The Byteball wallet is available for download from the Byteball website. The wallet is compatible with the following platforms:

  • iOS;
  • Android;
  • Windows;
  • Mac;
  • Linux;

The wallet is also available for download from GitHub and features a peer-to-peer exchange where you can sell Bytes and BTC.

Byteball Price (GBYTE)

Byteball Market cap on 10 July 2018: $77,314,570 USD

Byteball Price on 10 July 2018: $119.69 USD

Byteball ICO

Start Time: 7-August-2017 @ 18:10 UTC
End Time: N/A (end of day).
Total Supply: 10^15 Bytes (unclear amount of BlackBytes), 98% for distributions.
Maximum Raise: N/A. Byteball are not raising funds via their distributions. Bytes are linked to BTC, however.
Pricing Structure: 1 GB (1 billion Bytes) for every 16 BTC, and an additional 1 GB for every 5 GB.
Holding of Funds: N/A, however Travin Keith (Nxt Foundation Marketing Director and Blockchain Consultant | Board Member) is a community fund escrow signatory.


Byteball has its native currencies, Bytes and Blackbytes. It is also a platform for new assets (coins/tokens) you can create yourself at minimal cost in five minutes. You can simply send your asset to anyone with a Byteball wallet, or you can use your asset in many smart contracts.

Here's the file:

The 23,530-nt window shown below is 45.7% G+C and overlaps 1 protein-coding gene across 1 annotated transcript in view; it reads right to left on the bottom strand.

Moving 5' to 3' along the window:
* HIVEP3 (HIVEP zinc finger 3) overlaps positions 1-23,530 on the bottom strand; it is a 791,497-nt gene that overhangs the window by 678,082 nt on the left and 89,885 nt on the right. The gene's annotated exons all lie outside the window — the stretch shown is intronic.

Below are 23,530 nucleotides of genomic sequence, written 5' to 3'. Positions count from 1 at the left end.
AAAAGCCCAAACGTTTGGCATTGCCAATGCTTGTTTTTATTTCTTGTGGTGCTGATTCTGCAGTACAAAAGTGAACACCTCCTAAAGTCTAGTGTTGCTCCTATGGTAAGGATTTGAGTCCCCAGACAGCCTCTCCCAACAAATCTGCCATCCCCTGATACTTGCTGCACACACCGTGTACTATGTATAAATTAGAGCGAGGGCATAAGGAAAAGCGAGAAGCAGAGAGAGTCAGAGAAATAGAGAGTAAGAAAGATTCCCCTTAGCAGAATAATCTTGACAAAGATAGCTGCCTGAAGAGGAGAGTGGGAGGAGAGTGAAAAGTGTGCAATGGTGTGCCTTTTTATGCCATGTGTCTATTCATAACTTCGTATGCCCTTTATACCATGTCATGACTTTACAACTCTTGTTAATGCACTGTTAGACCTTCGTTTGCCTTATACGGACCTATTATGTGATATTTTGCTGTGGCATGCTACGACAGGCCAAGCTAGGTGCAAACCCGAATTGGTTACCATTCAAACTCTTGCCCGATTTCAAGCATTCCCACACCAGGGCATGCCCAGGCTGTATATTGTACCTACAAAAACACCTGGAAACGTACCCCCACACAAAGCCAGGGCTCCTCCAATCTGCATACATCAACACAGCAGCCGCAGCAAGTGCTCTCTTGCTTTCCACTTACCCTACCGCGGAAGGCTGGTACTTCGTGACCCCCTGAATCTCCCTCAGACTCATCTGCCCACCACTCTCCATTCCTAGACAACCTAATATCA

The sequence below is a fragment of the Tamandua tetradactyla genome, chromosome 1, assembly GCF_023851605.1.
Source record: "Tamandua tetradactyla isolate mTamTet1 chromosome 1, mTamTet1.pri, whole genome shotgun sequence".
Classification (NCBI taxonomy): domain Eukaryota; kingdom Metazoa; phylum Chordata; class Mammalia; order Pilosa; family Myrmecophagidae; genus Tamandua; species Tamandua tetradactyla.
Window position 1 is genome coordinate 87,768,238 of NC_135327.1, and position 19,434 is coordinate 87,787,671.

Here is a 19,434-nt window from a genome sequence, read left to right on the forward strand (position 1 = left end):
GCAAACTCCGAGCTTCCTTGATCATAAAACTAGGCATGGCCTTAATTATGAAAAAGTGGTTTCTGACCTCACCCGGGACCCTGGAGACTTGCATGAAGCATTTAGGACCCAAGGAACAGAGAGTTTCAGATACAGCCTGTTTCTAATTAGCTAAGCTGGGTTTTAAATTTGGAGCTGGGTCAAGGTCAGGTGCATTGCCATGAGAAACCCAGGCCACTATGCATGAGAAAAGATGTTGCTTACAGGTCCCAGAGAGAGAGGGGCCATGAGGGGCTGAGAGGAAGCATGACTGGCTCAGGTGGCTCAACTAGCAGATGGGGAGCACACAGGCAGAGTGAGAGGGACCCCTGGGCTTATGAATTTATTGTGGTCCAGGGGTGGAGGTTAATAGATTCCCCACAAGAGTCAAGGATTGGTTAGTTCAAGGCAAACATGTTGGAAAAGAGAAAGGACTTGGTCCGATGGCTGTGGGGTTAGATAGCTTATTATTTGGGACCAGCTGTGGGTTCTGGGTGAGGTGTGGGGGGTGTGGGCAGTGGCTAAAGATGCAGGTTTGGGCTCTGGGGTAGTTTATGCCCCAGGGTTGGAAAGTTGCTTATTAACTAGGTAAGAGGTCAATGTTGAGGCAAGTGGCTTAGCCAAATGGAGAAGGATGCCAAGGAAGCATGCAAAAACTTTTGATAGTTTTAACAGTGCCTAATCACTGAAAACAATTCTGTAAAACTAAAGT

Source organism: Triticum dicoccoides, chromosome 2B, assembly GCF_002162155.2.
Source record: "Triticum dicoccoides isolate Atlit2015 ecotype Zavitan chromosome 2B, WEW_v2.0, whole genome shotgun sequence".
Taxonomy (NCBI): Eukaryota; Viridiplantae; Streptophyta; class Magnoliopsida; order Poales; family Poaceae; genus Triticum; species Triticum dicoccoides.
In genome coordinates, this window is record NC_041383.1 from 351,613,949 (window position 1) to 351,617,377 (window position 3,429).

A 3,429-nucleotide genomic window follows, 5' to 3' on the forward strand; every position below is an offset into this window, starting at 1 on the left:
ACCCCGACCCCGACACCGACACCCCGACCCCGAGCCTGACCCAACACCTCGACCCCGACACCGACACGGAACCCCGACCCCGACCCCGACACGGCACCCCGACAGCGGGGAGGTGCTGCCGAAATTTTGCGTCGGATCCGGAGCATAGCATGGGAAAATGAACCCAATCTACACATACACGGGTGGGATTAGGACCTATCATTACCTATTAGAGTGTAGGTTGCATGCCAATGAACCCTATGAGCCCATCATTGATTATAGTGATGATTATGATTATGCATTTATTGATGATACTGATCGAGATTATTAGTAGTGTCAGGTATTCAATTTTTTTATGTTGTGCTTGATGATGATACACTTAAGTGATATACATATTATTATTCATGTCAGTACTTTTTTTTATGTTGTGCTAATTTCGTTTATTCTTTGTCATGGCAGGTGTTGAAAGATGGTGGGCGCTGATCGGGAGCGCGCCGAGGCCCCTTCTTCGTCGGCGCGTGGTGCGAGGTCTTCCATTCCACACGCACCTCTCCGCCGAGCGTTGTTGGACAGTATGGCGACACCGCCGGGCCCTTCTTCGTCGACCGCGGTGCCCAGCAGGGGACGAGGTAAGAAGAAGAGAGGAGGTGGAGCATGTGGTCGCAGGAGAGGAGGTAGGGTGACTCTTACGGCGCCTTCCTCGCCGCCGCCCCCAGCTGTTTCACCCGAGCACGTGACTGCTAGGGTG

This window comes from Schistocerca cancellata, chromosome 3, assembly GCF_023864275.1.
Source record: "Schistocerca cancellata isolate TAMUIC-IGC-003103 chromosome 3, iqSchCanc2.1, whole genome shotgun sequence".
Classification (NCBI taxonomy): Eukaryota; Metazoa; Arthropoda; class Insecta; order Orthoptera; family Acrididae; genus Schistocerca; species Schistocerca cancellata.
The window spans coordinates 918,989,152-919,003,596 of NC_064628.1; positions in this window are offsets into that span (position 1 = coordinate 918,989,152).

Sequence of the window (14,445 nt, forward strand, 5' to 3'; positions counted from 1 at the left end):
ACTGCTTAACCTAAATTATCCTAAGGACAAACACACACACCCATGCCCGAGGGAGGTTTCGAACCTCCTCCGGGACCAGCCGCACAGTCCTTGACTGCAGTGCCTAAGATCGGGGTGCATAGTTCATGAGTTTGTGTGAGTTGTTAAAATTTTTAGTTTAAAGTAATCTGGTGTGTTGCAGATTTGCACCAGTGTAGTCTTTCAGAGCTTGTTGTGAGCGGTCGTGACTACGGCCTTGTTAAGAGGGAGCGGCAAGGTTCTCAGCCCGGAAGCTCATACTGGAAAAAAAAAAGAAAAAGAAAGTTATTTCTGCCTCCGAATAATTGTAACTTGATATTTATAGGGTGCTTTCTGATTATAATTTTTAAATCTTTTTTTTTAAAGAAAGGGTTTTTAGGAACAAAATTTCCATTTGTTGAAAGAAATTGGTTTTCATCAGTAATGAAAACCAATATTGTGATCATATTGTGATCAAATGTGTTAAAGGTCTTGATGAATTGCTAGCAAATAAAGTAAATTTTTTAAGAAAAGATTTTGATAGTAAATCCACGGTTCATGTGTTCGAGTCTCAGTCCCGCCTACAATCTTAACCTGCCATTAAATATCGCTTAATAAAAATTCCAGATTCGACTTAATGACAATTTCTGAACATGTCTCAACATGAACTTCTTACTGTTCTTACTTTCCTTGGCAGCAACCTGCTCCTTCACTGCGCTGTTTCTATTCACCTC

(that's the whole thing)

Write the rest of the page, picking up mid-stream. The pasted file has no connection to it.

Some examples:

  • Fun-coins: You can get millions of Tingos, Tangos, Zingos, Zangos and Credits from the free faucet in the Bot Store. The idea is use them to practise with textcoins, smart contracts, family/social tokens etc without worrying if you lose them somehow.
  • TitanCoin ICO: Independent ICO, where coins can be bought via the bot paying with GB, BTC, or Ethereum.
  • SilentNotary ICO: Independent ICO, where coins can be bought via the bot paying with GB, BTC, or Ethereum.

Basic info

Native currencies

  • Bytes: Total supply = 10^15 bytes. Unit on exchanges is the GBYTE. 1 GB = 1,000 MB = 1,000,000 KB = 1,000,000,000 Bytes.
  • Blackbytes: Total supply = 2.1111 x 10^15. 1 GBB = 1,000 MBB = 1,000,000 KBB = 1,000,000,000 Blackbytes.

All Bytes and Blackbytes were created at the genesis unit. So far approx 65% have been issued for use.

Date introduced

  • First announced 5 September 2016.
  • Platform went live on 25 December 2016.


Byteball data is stored and ordered using a directed acyclic graph rather than a blockchain. This allows all users to secure each other’s data by referencing earlier data units created by other users, and also removes scalability limits common to blockchains such as the block size issue.

There are no blocks: there are only transactions. You just add your transaction to the end of the DAG yourself, without waiting for the miners to (hopefully) include it in some future block.

The Byteball DAG is about 20 GB in March 2018.

Zurich presentation

A presentation given by Tony Churyumov on 2 February 2018, that gives an excellent overview of Byteball.


See also

External links